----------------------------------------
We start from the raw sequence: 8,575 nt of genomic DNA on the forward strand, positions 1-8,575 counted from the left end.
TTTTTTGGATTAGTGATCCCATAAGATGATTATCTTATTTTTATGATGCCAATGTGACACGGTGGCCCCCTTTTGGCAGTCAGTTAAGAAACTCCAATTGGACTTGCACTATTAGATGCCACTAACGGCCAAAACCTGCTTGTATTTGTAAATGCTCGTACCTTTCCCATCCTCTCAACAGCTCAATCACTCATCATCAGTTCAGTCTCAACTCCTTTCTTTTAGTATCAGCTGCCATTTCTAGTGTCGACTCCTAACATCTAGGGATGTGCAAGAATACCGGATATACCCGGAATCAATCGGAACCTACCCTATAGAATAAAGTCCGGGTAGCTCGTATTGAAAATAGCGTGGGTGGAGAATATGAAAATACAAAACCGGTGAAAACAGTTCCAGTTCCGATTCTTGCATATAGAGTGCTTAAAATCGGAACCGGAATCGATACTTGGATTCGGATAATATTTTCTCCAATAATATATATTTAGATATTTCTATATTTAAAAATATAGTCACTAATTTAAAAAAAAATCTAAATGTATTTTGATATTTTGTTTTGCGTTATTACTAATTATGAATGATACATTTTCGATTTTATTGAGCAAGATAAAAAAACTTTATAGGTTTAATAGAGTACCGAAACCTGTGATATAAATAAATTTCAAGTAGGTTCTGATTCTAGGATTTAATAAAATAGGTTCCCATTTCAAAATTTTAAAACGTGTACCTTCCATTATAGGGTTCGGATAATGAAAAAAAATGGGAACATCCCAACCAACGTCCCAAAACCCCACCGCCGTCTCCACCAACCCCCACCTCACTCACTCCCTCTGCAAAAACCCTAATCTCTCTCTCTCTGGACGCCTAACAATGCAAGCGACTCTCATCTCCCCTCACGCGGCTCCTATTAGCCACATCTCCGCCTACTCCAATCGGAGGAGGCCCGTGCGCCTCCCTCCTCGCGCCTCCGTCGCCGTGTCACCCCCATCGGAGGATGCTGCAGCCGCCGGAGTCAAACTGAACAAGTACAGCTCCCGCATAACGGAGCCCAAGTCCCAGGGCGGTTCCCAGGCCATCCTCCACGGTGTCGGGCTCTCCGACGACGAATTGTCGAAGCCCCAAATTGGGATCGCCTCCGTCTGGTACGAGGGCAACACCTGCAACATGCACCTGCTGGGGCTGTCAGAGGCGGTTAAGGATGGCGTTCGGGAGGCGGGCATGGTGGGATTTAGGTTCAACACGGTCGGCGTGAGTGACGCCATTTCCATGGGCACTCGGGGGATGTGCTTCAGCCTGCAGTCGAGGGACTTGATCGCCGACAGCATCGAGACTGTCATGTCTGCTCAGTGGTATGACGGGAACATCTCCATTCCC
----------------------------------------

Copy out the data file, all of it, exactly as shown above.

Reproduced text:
We start from the raw sequence: 8,575 nt of genomic DNA on the forward strand, positions 1-8,575 counted from the left end.
TTTTTTGGATTAGTGATCCCATAAGATGATTATCTTATTTTTATGATGCCAATGTGACACGGTGGCCCCCTTTTGGCAGTCAGTTAAGAAACTCCAATTGGACTTGCACTATTAGATGCCACTAACGGCCAAAACCTGCTTGTATTTGTAAATGCTCGTACCTTTCCCATCCTCTCAACAGCTCAATCACTCATCATCAGTTCAGTCTCAACTCCTTTCTTTTAGTATCAGCTGCCATTTCTAGTGTCGACTCCTAACATCTAGGGATGTGCAAGAATACCGGATATACCCGGAATCAATCGGAACCTACCCTATAGAATAAAGTCCGGGTAGCTCGTATTGAAAATAGCGTGGGTGGAGAATATGAAAATACAAAACCGGTGAAAACAGTTCCAGTTCCGATTCTTGCATATAGAGTGCTTAAAATCGGAACCGGAATCGATACTTGGATTCGGATAATATTTTCTCCAATAATATATATTTAGATATTTCTATATTTAAAAATATAGTCACTAATTTAAAAAAAAATCTAAATGTATTTTGATATTTTGTTTTGCGTTATTACTAATTATGAATGATACATTTTCGATTTTATTGAGCAAGATAAAAAAACTTTATAGGTTTAATAGAGTACCGAAACCTGTGATATAAATAAATTTCAAGTAGGTTCTGATTCTAGGATTTAATAAAATAGGTTCCCATTTCAAAATTTTAAAACGTGTACCTTCCATTATAGGGTTCGGATAATGAAAAAAAATGGGAACATCCCAACCAACGTCCCAAAACCCCACCGCCGTCTCCACCAACCCCCACCTCACTCACTCCCTCTGCAAAAACCCTAATCTCTCTCTCTCTGGACGCCTAACAATGCAAGCGACTCTCATCTCCCCTCACGCGGCTCCTATTAGCCACATCTCCGCCTACTCCAATCGGAGGAGGCCCGTGCGCCTCCCTCCTCGCGCCTCCGTCGCCGTGTCACCCCCATCGGAGGATGCTGCAGCCGCCGGAGTCAAACTGAACAAGTACAGCTCCCGCATAACGGAGCCCAAGTCCCAGGGCGGTTCCCAGGCCATCCTCCACGGTGTCGGGCTCTCCGACGACGAATTGTCGAAGCCCCAAATTGGGATCGCCTCCGTCTGGTACGAGGGCAACACCTGCAACATGCACCTGCTGGGGCTGTCAGAGGCGGTTAAGGATGGCGTTCGGGAGGCGGGCATGGTGGGATTTAGGTTCAACACGGTCGGCGTGAGTGACGCCATTTCCATGGGCACTCGGGGGATGTGCTTCAGCCTGCAGTCGAGGGACTTGATCGCCGACAGCATCGAGACTGTCATGTCTGCTCAGTGGTATGACGGGAACATCTCCATTCCC